Bring on the Creep

christmas creep

Get them out before the snow, I guess.

Ah, autumn. It makes me think of changing leaves, chili, football, and in Kansas City, eye-watering allergies. But now that we’re in the second half of October, it also means that were starting to see rumblings of the holiday season approaching. I say “holiday season” not as some kind of liberal War on Christmas©, but to actually reflect how the last three months of the year tend to run together.

At least, it reflects how people TALK about the months running together. I don’t do a lot of shopping outside of groceries this time of year, but we did go to Wal-Mart this week. I made it a point of trying to find of Christmas stuff, and in truth I was only able to find mentions of layaway, and in honesty it seems prudent to being talking about layaway for Christmas gifts in October. I saw no Christmas decorations, no Santas, and no holiday-themed candies.

Maybe Wal-Mart and other retailers are making a concerted effort to push back on Christmas creep. I do know that more annoying than the actual creep is people complaining about the creep, kind of like people who make it a point to very loudly proclaim how much they hate Valentine’s Day. It would be a lot easier to tune out the offending advertisements if I didn’t have people griping day and night about how it’s TOO EARLY FOR CHRISTMAS. Within the Church, I’ve occasionally see these complaints take on a certain sanctimonious tone, like the early stuff is somehow disrespectful to the Advent season. That’s particularly silly, because it fails to recognize that the S.S. Commercialization docked in Port Christmas decades ago.

But more than the weariness from complainers, I must confess that I look forward to the first Christmas decorations, no matter how early they come. This isn’t so much the religious angle of Christmas, which I value very highly and usually only want to see during the Advent season. I’m talking about the tacky commercial part, with trees everywhere, winter-themed commercials on TV, decorations everywhere, and 24-hour stations playing Christmas music. It’s a religious occasion for me more than anything else, but for millions of non-Christians it’s also a cultural touchstone, and I love taking part in that, even if it’s early.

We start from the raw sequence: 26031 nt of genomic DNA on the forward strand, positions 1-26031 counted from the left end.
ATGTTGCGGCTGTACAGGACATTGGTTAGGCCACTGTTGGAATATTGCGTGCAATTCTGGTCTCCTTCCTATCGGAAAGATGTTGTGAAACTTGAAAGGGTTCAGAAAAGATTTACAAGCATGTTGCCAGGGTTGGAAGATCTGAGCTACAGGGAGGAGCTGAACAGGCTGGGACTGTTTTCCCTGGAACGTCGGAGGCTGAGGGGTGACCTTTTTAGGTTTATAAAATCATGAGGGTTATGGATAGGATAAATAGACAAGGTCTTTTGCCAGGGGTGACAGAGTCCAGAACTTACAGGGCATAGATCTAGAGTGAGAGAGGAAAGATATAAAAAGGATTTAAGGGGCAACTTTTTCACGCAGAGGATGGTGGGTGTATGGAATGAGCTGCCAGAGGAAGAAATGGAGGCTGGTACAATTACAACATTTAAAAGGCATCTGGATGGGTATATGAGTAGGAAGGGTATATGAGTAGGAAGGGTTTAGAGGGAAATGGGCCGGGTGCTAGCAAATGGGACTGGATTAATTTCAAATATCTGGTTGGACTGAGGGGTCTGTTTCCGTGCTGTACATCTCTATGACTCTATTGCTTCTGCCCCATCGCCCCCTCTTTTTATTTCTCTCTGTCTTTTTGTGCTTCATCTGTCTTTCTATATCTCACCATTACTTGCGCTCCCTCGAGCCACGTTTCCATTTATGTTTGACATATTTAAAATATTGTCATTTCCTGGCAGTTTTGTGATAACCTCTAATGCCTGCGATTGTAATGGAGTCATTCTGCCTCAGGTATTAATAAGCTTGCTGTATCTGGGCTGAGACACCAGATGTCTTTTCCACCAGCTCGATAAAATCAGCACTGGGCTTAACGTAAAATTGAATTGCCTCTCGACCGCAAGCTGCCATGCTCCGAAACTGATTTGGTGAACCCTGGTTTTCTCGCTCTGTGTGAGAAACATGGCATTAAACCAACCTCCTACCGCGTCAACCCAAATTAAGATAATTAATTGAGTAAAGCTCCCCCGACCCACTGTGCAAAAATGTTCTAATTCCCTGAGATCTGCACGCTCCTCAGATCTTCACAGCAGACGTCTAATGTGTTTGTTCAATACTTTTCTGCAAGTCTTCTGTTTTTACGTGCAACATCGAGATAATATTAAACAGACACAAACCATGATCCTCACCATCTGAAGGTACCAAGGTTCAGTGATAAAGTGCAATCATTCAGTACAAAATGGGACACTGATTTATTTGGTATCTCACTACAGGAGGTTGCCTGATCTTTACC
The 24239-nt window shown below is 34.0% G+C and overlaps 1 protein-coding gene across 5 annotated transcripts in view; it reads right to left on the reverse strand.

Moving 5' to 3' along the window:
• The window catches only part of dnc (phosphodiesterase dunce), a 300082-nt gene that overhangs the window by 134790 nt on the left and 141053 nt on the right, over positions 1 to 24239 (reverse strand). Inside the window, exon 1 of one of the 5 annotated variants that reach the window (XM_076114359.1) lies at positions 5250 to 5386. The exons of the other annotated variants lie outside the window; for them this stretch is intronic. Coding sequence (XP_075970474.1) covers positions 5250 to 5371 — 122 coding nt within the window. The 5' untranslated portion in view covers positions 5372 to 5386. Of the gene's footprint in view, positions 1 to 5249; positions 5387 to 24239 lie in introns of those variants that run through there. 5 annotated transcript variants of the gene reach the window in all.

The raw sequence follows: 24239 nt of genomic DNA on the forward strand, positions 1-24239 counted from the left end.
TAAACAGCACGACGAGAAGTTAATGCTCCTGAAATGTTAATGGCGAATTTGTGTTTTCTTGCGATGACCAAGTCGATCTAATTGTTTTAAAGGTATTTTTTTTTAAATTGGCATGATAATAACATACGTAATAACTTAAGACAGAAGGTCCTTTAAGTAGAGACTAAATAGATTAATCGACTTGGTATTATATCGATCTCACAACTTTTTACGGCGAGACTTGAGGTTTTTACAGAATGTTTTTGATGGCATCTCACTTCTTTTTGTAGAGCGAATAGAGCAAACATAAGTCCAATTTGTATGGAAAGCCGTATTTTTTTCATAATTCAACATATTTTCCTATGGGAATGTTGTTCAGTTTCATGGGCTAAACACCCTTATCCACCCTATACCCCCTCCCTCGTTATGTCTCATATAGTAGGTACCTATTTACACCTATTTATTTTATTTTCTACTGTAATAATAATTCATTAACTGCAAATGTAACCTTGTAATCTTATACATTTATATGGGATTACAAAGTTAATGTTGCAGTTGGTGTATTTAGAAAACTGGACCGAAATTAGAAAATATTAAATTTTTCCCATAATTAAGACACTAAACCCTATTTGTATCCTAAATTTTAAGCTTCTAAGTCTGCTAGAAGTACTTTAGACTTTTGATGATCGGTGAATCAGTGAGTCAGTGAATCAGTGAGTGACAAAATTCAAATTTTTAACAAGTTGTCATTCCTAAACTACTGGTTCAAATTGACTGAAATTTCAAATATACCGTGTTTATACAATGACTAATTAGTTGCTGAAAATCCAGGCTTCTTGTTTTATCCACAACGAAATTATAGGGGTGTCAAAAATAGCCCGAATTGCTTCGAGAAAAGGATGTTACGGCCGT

I trace this back to my childhood spent in countries where Christmas was only of religious importance, and that only for a small fraction of the population. We didn’t see trees wherever we went, and there wasn’t an endless parade of Christmas specials on TV. I want to be clear that the Advent part was still important in my small Christian context, and that was wonderful. But I missed the cultural part that I would get outside of the Church.

So I’ve always taken a more laissez-faire approach to Christmas creep, even secretly looking forward to it every year. I privately listen to Transiberian Orchestra in October, and I don’t think that’s a problem. My son likes to watch Rudolph the Red-Nosed Reindeer all through the year, and I don’t think that’s a problem either. I’ve seen a world without the glitz and without the tacky stuff, and I think I prefer to celebrate with a larger group of people, even knowing that not all of them want to celebrate it in the same way. If that has to happen six weeks before it’s appropriate, I’m alright with that.

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One thought on “Bring on the Creep

  1. Put me firmly in the complainer’s column. I love Christmas. But by making Christmas essentially 1/4 of the year you demean it and dilute it. Give me fall. Give me leaves changing color, hayrides, apple cider and Halloween. Give me November’s gusty gale. Give me football and Thanksgiving. Give me (the impossible) a December that isn’t intrinsically tied up with Christmas. Then for a few weeks at the end of the year give me sleigh bells, baby Jesus, Chestnuts roasting, presents, and a holly jolly Christmas!

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